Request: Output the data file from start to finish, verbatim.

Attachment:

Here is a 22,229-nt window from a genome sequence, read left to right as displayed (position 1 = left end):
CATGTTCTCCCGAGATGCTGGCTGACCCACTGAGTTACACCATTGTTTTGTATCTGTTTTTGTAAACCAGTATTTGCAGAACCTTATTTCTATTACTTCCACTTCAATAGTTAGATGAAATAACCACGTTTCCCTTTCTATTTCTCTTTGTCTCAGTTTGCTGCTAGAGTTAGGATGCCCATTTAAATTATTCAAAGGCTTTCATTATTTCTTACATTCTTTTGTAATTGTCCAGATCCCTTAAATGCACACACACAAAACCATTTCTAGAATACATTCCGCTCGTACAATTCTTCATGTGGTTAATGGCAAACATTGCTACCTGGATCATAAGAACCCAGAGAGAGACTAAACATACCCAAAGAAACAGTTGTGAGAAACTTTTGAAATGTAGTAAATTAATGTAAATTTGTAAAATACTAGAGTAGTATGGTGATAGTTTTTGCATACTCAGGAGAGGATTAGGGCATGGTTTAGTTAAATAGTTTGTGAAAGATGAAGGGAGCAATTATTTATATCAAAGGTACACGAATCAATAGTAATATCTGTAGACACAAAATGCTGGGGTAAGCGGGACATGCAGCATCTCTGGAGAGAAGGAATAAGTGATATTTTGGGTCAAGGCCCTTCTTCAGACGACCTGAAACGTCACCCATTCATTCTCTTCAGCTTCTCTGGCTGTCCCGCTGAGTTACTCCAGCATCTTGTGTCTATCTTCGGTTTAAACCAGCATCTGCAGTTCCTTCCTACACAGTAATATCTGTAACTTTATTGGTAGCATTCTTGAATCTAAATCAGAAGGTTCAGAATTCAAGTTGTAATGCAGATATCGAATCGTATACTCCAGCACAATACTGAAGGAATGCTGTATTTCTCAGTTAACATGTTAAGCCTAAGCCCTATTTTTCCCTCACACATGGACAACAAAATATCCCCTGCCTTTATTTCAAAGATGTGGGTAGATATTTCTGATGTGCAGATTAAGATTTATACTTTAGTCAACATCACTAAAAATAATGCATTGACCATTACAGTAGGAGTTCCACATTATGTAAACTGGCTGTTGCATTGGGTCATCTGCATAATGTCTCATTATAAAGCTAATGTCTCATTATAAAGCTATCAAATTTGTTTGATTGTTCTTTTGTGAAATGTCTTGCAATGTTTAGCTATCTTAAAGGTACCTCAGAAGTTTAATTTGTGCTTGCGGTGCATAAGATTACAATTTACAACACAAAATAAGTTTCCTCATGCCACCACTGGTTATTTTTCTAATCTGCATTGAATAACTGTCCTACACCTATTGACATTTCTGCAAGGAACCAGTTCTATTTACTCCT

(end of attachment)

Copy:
Here is a 22,229-nt window from a genome sequence, read left to right as displayed (position 1 = left end):
CATGTTCTCCCGAGATGCTGGCTGACCCACTGAGTTACACCATTGTTTTGTATCTGTTTTTGTAAACCAGTATTTGCAGAACCTTATTTCTATTACTTCCACTTCAATAGTTAGATGAAATAACCACGTTTCCCTTTCTATTTCTCTTTGTCTCAGTTTGCTGCTAGAGTTAGGATGCCCATTTAAATTATTCAAAGGCTTTCATTATTTCTTACATTCTTTTGTAATTGTCCAGATCCCTTAAATGCACACACACAAAACCATTTCTAGAATACATTCCGCTCGTACAATTCTTCATGTGGTTAATGGCAAACATTGCTACCTGGATCATAAGAACCCAGAGAGAGACTAAACATACCCAAAGAAACAGTTGTGAGAAACTTTTGAAATGTAGTAAATTAATGTAAATTTGTAAAATACTAGAGTAGTATGGTGATAGTTTTTGCATACTCAGGAGAGGATTAGGGCATGGTTTAGTTAAATAGTTTGTGAAAGATGAAGGGAGCAATTATTTATATCAAAGGTACACGAATCAATAGTAATATCTGTAGACACAAAATGCTGGGGTAAGCGGGACATGCAGCATCTCTGGAGAGAAGGAATAAGTGATATTTTGGGTCAAGGCCCTTCTTCAGACGACCTGAAACGTCACCCATTCATTCTCTTCAGCTTCTCTGGCTGTCCCGCTGAGTTACTCCAGCATCTTGTGTCTATCTTCGGTTTAAACCAGCATCTGCAGTTCCTTCCTACACAGTAATATCTGTAACTTTATTGGTAGCATTCTTGAATCTAAATCAGAAGGTTCAGAATTCAAGTTGTAATGCAGATATCGAATCGTATACTCCAGCACAATACTGAAGGAATGCTGTATTTCTCAGTTAACATGTTAAGCCTAAGCCCTATTTTTCCCTCACACATGGACAACAAAATATCCCCTGCCTTTATTTCAAAGATGTGGGTAGATATTTCTGATGTGCAGATTAAGATTTATACTTTAGTCAACATCACTAAAAATAATGCATTGACCATTACAGTAGGAGTTCCACATTATGTAAACTGGCTGTTGCATTGGGTCATCTGCATAATGTCTCATTATAAAGCTAATGTCTCATTATAAAGCTATCAAATTTGTTTGATTGTTCTTTTGTGAAATGTCTTGCAATGTTTAGCTATCTTAAAGGTACCTCAGAAGTTTAATTTGTGCTTGCGGTGCATAAGATTACAATTTACAACACAAAATAAGTTTCCTCATGCCACCACTGGTTATTTTTCTAATCTGCATTGAATAACTGTCCTACACCTATTGACATTTCTGCAAGGAACCAGTTCTATTTACTCCT